SOURCE: Cubic Corporation

July 15, 2008 07:00 ET

Cubic Introduces Unmanned Ground Assessment Robot for Bomb Squads and SWAT Teams

ORLANDO, FL and SAN DIEGO, CA--(Marketwire - July 15, 2008) - It's not as clever or cute as WALL-E, the robot starring in this summer's hit animated feature, but a new robot being introduced by a defense unit of Cubic Corporation (AMEX: CUB) does do disposal duty -- bomb disposal.

An unmanned ground system called COUGAR -- Combined Operations Unmanned Ground Assessment Robot -- is designed for situations too high-risk for humans.

Ed Kulakowski, Director of Services and Robotics for Cubic Simulation Systems Division in Orlando, believes the compact COUGAR will be indispensable to military and law enforcement teams for use in bomb disposal and dangerous tactical situations.

"There's a growing market for robotics in the law enforcement and first responder community. In order to maintain their certification, police bomb squads are required to have robot equipment to keep their technicians out of harm's way as much as possible," Kulakowski said. "While many bomb technicians like larger robots, they're also more expensive, and because there are so few of them, it can take time to deploy them where needed. Our concept is to have a small device that fits in a squad car trunk and can be used to evaluate whether a threat is benign or needs to be eliminated."

Less than two feet long and two feet wide, and only about a half-foot tall, the six-wheeled COUGAR can be hand-carried. It's short enough to fit underneath a car or within confined spaces like tanks or cargo containers for clandestine surveillance. Its pivoting camera can provide daylight or infrared video from a line-of-sight range of up to 500 feet. The unmanned system is also armed with two disruptors. Several types of disruptor charges can be used depending on the nature of the threat -- with water and clay slug charges being the most common. The disruptors are boresighted with the camera and used to destroy the firing mechanism of a bomb, or to blow the end off a pipe bomb and render it harmless. Another type of disruptor is a flash-bang charge that generates an intense flash and a very loud sound impulse to create a diversion during a tense situation so SWAT teams or other tactical officers can enter a room or building more effectively.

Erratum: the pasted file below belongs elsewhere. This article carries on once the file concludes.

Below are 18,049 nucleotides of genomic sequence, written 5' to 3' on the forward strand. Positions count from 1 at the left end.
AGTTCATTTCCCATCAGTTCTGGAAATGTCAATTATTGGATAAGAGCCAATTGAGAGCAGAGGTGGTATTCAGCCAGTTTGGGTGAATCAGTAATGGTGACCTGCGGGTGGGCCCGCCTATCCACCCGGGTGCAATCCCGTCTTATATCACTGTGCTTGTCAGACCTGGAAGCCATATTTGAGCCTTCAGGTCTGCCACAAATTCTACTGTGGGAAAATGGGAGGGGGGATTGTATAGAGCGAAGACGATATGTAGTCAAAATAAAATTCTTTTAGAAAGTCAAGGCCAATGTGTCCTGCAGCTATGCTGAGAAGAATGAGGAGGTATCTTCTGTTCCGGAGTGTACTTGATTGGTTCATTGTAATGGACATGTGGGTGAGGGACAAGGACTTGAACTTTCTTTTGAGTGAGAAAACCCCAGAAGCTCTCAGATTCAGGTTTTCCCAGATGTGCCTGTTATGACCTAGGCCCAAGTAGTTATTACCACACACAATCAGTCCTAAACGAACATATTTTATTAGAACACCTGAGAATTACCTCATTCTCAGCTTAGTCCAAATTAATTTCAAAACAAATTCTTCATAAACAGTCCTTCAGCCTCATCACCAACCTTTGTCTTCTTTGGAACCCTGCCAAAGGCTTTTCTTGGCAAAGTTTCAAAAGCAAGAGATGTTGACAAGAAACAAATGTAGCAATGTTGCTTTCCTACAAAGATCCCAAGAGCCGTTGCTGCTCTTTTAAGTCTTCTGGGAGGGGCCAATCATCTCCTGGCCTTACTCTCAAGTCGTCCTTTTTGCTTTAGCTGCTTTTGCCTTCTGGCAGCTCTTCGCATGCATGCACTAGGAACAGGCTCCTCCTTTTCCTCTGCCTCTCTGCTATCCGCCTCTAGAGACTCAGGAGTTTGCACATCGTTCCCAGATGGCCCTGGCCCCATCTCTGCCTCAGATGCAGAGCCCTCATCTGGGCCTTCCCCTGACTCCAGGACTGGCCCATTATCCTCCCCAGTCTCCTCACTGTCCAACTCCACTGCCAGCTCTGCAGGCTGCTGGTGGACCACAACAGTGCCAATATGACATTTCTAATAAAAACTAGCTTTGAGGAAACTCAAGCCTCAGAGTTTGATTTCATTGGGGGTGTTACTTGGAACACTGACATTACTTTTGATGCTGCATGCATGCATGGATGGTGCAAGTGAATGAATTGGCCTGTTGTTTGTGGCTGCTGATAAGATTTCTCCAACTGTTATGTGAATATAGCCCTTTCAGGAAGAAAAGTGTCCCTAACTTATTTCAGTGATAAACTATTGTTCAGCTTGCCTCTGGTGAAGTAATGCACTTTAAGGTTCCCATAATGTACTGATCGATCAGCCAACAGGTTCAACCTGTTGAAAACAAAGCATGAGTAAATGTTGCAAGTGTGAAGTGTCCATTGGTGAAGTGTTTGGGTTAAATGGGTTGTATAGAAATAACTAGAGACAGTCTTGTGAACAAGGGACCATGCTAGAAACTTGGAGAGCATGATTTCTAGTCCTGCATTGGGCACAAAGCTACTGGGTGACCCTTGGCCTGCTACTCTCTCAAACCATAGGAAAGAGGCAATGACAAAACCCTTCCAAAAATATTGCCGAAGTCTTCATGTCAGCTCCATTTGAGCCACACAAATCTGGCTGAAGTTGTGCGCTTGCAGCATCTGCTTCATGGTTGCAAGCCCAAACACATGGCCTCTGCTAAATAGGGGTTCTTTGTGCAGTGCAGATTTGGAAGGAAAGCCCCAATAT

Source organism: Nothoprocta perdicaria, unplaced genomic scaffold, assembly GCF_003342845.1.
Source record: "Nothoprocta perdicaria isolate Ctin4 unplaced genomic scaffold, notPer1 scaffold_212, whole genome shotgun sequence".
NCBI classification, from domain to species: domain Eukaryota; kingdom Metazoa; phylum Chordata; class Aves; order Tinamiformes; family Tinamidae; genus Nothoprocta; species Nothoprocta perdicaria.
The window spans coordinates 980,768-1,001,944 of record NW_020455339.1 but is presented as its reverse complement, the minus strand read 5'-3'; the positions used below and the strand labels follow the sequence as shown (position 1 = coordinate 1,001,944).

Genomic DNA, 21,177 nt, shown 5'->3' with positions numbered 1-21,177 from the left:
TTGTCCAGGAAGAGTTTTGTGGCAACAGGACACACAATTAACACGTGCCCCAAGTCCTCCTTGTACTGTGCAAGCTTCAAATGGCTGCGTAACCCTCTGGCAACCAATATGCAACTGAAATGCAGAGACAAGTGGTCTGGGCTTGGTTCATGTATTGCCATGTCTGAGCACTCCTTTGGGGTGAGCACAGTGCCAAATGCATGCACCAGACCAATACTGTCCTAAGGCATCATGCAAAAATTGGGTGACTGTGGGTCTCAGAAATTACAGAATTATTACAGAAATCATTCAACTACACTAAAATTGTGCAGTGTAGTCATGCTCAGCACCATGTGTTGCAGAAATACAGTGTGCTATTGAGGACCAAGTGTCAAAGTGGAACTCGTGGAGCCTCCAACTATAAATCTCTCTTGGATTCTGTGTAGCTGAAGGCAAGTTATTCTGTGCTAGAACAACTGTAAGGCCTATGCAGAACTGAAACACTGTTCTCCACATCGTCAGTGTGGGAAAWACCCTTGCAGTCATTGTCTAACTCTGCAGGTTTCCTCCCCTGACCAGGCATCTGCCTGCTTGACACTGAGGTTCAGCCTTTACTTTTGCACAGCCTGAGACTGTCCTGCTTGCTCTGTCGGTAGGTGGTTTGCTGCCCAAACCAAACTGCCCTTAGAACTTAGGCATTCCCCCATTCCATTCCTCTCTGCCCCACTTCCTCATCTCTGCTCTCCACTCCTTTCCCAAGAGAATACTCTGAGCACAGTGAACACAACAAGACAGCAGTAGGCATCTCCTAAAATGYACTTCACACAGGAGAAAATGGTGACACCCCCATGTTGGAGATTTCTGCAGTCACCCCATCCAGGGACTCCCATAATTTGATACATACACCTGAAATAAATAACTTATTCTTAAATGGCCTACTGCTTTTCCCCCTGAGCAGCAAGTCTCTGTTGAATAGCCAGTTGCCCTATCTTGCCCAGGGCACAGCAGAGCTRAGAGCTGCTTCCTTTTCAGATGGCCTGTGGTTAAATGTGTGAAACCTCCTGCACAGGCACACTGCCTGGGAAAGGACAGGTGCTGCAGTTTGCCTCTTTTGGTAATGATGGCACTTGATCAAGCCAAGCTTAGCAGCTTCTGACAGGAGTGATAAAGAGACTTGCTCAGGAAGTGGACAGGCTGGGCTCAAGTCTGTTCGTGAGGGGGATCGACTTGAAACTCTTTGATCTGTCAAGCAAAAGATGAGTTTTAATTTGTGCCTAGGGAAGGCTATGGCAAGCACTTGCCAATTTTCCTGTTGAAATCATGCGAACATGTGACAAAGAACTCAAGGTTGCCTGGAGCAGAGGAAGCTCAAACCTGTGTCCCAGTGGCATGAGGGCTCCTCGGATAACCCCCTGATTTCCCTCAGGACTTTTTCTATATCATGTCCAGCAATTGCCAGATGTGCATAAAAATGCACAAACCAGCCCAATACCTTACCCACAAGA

Los Angeles-based Scientific Applications & Research Associates, Inc. (SARA) developed the base technology for COUGAR. Cubic has exclusively licensed and adapted the base technology, and is now introducing it to law enforcement and homeland security personnel on its home turf of Central Florida. An international supplier of training systems and defense communications equipment, Cubic has the size and marketing reach, as well as service and support capabilities, to launch the new product.

COUGAR represents a brand new focus for Cubic on the hot growth field of robotics. Kulakowski said future generations of COUGAR could be smart enough to perform certain tasks on its own in given situations. For now, an operator controls the device via handheld controller with a ruggedized laptop for visual display.

The Cubic Simulation Systems Division is part of the defense segment of Cubic Corporation, a world leader in realistic combat training systems, mission support services and defense electronics. The corporation's other major segment, Cubic Transportation Systems, designs and manufactures automatic fare collection systems for public mass transit authorities. For more information about Cubic, see the company's website at www.cubic.com.

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